• HIPAA for medical and health IT
  • PCI DSS for credit and debit card processing

Those are just a few and digital media is used to house most records now, so the destruction of data is essential when an item is no longer needed. 

Destroying data may involve degaussing (only useful with hard disk drives aka HDD and other magnetic media), physical destruction by shredding or crushing the hard drive, and solid-state drives (SSD) the chips have to be destroyed. NSA requires SSD to be destroyed to particle sizes of no bigger than two millimeters or incineration at extremely high temperatures. 

Another option is to use special software that wipes the data by rewriting it with random binary digits. This process makes it impossible to recover anything and is often used when items will be resold.

When you’re planning to resell your IT, you need to make sure that the device can be reused. It may require having hard drives taken out and destroyed and a new hard drive installed to ensure items are working properly. Refurbishing is useful in bringing items to like-new condition, which maximizes their value. 

This becomes an important part of carefully establishing value in your IT. You might have a laptop that stopped working, so you don’t think it has value. There could be components within that are still useful. All of those computer parts can be worthwhile, so you need to have expert knowledge when valuing your unnecessary technology.

Once you know what has value and what needs to be disposed of, it’s time to establish your plan. This is where you have to be very careful.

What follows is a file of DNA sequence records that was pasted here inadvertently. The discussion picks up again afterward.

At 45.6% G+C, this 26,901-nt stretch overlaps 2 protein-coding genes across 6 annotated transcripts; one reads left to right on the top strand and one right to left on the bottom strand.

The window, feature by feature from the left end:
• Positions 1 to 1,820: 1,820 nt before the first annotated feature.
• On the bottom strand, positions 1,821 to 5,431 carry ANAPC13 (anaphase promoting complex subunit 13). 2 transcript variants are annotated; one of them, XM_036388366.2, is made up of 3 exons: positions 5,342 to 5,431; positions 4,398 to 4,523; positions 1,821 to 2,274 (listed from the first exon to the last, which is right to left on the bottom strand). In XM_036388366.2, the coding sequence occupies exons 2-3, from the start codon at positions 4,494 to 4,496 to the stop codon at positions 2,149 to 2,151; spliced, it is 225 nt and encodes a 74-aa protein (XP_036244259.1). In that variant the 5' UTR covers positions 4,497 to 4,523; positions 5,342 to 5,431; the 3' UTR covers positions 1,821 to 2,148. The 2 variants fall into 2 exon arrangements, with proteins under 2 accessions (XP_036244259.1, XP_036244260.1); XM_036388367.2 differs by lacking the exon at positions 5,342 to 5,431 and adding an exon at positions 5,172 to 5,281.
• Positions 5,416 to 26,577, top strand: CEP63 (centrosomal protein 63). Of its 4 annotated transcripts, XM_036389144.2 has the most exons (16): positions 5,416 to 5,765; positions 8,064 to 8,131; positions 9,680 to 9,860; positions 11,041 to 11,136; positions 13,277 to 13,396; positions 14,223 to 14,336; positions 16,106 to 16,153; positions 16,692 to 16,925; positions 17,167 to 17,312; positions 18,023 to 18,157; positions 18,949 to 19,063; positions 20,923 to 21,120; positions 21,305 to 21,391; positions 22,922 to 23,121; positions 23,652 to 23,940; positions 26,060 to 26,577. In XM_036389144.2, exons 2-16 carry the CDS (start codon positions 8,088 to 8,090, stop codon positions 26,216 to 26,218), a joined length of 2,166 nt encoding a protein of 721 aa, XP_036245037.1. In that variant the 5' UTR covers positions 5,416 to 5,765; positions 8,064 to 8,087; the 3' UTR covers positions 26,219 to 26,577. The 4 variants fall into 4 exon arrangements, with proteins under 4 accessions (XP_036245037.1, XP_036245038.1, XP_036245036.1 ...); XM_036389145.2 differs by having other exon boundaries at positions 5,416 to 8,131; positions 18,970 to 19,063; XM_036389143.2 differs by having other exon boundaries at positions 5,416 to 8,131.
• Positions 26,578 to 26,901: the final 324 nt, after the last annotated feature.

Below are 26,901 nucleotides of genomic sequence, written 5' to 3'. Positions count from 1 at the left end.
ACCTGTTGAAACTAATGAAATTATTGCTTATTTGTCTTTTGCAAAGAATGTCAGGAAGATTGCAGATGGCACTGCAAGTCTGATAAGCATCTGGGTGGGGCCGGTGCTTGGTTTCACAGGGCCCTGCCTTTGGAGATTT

Work With an Expert in Electronics Recycling

Be realistic, too. Do you have the time or manpower needed to value and sell your retired IT assets? You have to have a knowledgeable IT team to properly destroy or wipe data. If you fail to do this properly, you open the door to millions of dollars lost in government fines and penalties and class action lawsuits. It might be cheaper to have your personnel try to do it correctly, but is it worth the risk?

ERI has facilities across the U.S. that specialize in ITAD services. Our team will come to your business, build an itinerary of assets you want to recycle, and determine which of those have value and can be refurbished and sold. We’ll get you top dollar for your retired IT assets, and the money you make helps cover the cost of our industry expertise. 

Strict laws require hospitals and medical practices to properly destroy patients’ electronic medical records when IT is no longer needed. HIPAA laws protect patients from having their information shared with anyone outside of their approved list. ERI was tasked with helping a large children’s hospital destroy data on more than 1,000 retired IT assets and get top dollar for those assets.

How did we tackle this project? We set up secure recycling bins at multiple locations on campus. These locked containers were filled with unnecessary devices and shipped using real-time tracking to the nearest ERI facility. There, we destroyed data following HIPAA and PHI regulations. Within 120 days, we’d gained over $22,000 for the hospital from those devices. 

There was no fear of data left behind or devices ending up in another country where it could create issues for the community’s soil or water through improper disposal. ERI can help you with your retired IT remarketing goals. Reach us online or by phone to learn more.